Civil Money Penalty (CMP) Funds

The purpose of the CMP Program is to reduce deficient practices resulting in improved quality of care and quality of life for individuals residing at nursing homes or receiving home health services.

A CMP is a monetary penalty the Centers for Medicare & Medicaid Services (CMS) may impose against certified nursing homes for either the number of days, or for each instance, a nursing home is not in substantial compliance with one or more Medicare and Medicaid participation requirements for long-term care facilities.  A portion of CMPs collected from nursing homes are returned to the states in which CMPs are imposed.  State CMP funds may be reinvested to support activities that benefit nursing home residents and that protect or improve their quality of care or quality of life.

In accordance with the Use of Federally Imposed Civil Money Penalty (CMP) Funds by States memorandum issued by CMS on December 16, 2011, States must obtain approval from CMS for the use of federally imposed civil money penalty funds.  Effective January 1, 2012, CMS has established a process for reviewing applications that seek funding to improve resident outcomes in certified nursing homes. Only CMP fund applications that meet the statutory intent of the Federal regulations, law, and policy will be reviewed.

Goals of the CMP Program

The goals of the CMP Program are to:

  • Promote evidence-based care;
  • Encourage conversations on quality of care and quality of life;
  • Address issues identified through quality and needs assessments as part of a quality assessment and performance improvement process;
  • Provide education and training programs specific to the nursing home resident populations;
  • Provide assistance to ensure the health and safety of New Hampshire nursing home residents during relocations; and
  • Support state infrastructure towards development of innovative programs directed towards improving quality of care and quality of life for nursing home residents.



Who may apply for the use of CMP funds?

Funds may be granted to any entity for proper use of CMS-approved projects to protect or improve the quality of life for nursing facility residents provided that the responsible receiving entity is:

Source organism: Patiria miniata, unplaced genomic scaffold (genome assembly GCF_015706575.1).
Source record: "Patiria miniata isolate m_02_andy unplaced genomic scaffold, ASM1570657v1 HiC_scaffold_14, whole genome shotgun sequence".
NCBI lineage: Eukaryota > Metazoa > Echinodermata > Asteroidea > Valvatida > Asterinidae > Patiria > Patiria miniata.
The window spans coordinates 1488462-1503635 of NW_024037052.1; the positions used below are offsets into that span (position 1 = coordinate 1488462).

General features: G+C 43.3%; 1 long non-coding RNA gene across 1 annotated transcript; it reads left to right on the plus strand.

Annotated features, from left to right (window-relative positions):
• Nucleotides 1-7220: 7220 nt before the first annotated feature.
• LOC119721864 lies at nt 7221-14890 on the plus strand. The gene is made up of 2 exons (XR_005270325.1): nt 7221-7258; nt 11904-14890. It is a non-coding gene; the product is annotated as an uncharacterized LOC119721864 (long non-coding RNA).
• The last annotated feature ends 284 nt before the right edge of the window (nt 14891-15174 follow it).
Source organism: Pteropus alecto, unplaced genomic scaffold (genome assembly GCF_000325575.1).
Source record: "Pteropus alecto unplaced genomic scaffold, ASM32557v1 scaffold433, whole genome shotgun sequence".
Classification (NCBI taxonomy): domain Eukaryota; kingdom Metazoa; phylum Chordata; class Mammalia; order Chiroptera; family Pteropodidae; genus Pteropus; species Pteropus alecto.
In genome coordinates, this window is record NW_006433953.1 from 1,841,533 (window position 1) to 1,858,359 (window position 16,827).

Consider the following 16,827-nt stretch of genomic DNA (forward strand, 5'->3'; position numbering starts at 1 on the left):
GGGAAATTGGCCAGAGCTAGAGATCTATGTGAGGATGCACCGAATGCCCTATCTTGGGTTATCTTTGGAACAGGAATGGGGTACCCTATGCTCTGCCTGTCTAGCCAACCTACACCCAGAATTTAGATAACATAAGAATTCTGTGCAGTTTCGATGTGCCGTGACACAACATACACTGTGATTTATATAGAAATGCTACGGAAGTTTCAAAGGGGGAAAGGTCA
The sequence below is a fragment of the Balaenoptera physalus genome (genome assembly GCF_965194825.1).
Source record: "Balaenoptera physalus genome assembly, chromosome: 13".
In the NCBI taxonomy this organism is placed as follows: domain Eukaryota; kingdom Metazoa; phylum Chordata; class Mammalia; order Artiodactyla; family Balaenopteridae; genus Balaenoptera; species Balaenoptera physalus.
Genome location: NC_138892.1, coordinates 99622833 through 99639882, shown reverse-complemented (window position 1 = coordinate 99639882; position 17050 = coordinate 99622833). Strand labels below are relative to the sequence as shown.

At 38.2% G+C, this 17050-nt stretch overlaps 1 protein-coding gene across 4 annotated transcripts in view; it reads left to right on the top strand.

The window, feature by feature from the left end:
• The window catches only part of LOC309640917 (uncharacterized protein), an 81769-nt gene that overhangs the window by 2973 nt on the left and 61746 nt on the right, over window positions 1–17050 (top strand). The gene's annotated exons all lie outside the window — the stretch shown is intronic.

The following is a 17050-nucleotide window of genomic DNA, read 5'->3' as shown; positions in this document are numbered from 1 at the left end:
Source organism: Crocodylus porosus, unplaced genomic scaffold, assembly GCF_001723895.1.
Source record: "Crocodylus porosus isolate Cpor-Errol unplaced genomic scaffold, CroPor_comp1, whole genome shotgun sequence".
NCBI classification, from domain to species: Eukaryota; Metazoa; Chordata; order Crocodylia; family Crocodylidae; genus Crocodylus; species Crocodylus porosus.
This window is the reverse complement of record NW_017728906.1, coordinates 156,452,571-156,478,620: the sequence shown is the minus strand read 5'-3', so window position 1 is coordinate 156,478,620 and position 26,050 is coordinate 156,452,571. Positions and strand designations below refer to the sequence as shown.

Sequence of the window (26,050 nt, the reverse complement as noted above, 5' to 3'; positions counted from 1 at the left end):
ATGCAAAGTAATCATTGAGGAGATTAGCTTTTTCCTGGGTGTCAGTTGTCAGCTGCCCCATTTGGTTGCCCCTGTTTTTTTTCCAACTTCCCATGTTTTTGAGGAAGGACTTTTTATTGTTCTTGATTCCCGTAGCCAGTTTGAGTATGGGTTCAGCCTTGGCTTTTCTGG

• Qualified and capable of carrying out the intended project or use;
  • Not in any conflict of interest relationship with the entity or entities that will benefit from the intended project or use; and
  • Not paid by a State or federal source to perform the same function as the CMP project or use. CMP funds may not be used to enlarge or enhance an existing appropriation or statutory purpose.

Examples of eligible organizations include, but are not limited to:

  • Consumer advocacy organizations;
  • Resident or family councils;
  • Professional or State nursing home associations;
  • Certified long-term care facilities (SNF, NF, SNF/NF); and
  • Private contractors.

Why are CMP funds available and how can they be used?

Sections 1819(h)(2)(B)(ii)(IV)(ff) and 1919(h)(3)(C)(ii)(IV)(ff) of the Social Security Act (the Act) incorporate specific provisions of the Patient Protection and Affordable Care Act, (the Affordable Care Act) (Pub. L. 111-148) pertaining to the collection and uses of CMPs.

The Act and regulation provides that CMP funds may be used to support activities that protect or improve the quality of care or quality of life for residents. This may include any of the following:

    • Assistance to support and protect residents of a facility that closes or is decertified;
    • Time-limited expenses incurred in the process of relocating residents to home and community-based settings or another facility when a facility is closed or downsized pursuant to an agreement with the State Medicaid Agency;
    • Projects that support resident and family councils and other consumer involvement in assuring quality care in facilities;
    • Facility improvement initiatives such as joint training of facility staff and surveyors or technical assistance for facilities implementing quality assurance and performance improvement programs;
    • Development and maintenance of temporary management or receivership capability. A temporary manager’s salary must be paid by the facility unless CMS stops or suspends payments to the facility under 42 CFR Part 489.55 during the temporary manager’s duty period, and CMS determines that extraordinary action is necessary to protect the residents until relocation efforts are successful; and